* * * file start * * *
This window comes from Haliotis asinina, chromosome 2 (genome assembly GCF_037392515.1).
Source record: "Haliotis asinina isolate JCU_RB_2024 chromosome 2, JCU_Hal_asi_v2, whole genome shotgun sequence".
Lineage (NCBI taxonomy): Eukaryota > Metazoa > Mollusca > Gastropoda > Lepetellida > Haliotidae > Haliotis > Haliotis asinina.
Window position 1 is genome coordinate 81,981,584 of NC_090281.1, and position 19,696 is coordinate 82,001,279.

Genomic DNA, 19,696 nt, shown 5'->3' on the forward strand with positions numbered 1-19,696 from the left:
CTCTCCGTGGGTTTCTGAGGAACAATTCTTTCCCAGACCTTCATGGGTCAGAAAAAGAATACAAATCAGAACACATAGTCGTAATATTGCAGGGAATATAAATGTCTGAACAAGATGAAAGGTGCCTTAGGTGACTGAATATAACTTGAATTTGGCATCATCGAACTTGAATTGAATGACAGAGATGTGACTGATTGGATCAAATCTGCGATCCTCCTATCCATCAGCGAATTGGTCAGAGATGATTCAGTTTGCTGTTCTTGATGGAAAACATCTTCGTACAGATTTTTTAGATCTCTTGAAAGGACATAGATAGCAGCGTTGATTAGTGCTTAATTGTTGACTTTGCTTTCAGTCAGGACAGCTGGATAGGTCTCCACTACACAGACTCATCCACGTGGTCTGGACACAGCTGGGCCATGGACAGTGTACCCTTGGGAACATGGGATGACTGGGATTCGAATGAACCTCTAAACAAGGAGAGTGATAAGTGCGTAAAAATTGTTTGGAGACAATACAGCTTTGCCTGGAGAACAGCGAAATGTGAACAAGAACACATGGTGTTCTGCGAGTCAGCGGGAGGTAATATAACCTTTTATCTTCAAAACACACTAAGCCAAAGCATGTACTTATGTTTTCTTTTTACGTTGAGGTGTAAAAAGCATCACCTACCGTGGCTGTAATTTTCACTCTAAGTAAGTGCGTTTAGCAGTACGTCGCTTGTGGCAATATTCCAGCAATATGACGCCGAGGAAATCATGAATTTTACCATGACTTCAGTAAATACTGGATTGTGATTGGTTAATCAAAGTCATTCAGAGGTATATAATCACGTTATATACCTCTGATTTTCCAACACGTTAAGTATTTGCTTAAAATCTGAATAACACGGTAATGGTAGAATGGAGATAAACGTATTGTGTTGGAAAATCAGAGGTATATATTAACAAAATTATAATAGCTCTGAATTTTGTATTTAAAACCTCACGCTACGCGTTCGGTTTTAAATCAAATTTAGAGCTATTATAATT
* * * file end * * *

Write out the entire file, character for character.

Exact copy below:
This window comes from Haliotis asinina, chromosome 2 (genome assembly GCF_037392515.1).
Source record: "Haliotis asinina isolate JCU_RB_2024 chromosome 2, JCU_Hal_asi_v2, whole genome shotgun sequence".
Lineage (NCBI taxonomy): Eukaryota > Metazoa > Mollusca > Gastropoda > Lepetellida > Haliotidae > Haliotis > Haliotis asinina.
Window position 1 is genome coordinate 81,981,584 of NC_090281.1, and position 19,696 is coordinate 82,001,279.

Genomic DNA, 19,696 nt, shown 5'->3' on the forward strand with positions numbered 1-19,696 from the left:
CTCTCCGTGGGTTTCTGAGGAACAATTCTTTCCCAGACCTTCATGGGTCAGAAAAAGAATACAAATCAGAACACATAGTCGTAATATTGCAGGGAATATAAATGTCTGAACAAGATGAAAGGTGCCTTAGGTGACTGAATATAACTTGAATTTGGCATCATCGAACTTGAATTGAATGACAGAGATGTGACTGATTGGATCAAATCTGCGATCCTCCTATCCATCAGCGAATTGGTCAGAGATGATTCAGTTTGCTGTTCTTGATGGAAAACATCTTCGTACAGATTTTTTAGATCTCTTGAAAGGACATAGATAGCAGCGTTGATTAGTGCTTAATTGTTGACTTTGCTTTCAGTCAGGACAGCTGGATAGGTCTCCACTACACAGACTCATCCACGTGGTCTGGACACAGCTGGGCCATGGACAGTGTACCCTTGGGAACATGGGATGACTGGGATTCGAATGAACCTCTAAACAAGGAGAGTGATAAGTGCGTAAAAATTGTTTGGAGACAATACAGCTTTGCCTGGAGAACAGCGAAATGTGAACAAGAACACATGGTGTTCTGCGAGTCAGCGGGAGGTAATATAACCTTTTATCTTCAAAACACACTAAGCCAAAGCATGTACTTATGTTTTCTTTTTACGTTGAGGTGTAAAAAGCATCACCTACCGTGGCTGTAATTTTCACTCTAAGTAAGTGCGTTTAGCAGTACGTCGCTTGTGGCAATATTCCAGCAATATGACGCCGAGGAAATCATGAATTTTACCATGACTTCAGTAAATACTGGATTGTGATTGGTTAATCAAAGTCATTCAGAGGTATATAATCACGTTATATACCTCTGATTTTCCAACACGTTAAGTATTTGCTTAAAATCTGAATAACACGGTAATGGTAGAATGGAGATAAACGTATTGTGTTGGAAAATCAGAGGTATATATTAACAAAATTATAATAGCTCTGAATTTTGTATTTAAAACCTCACGCTACGCGTTCGGTTTTAAATCAAATTTAGAGCTATTATAATT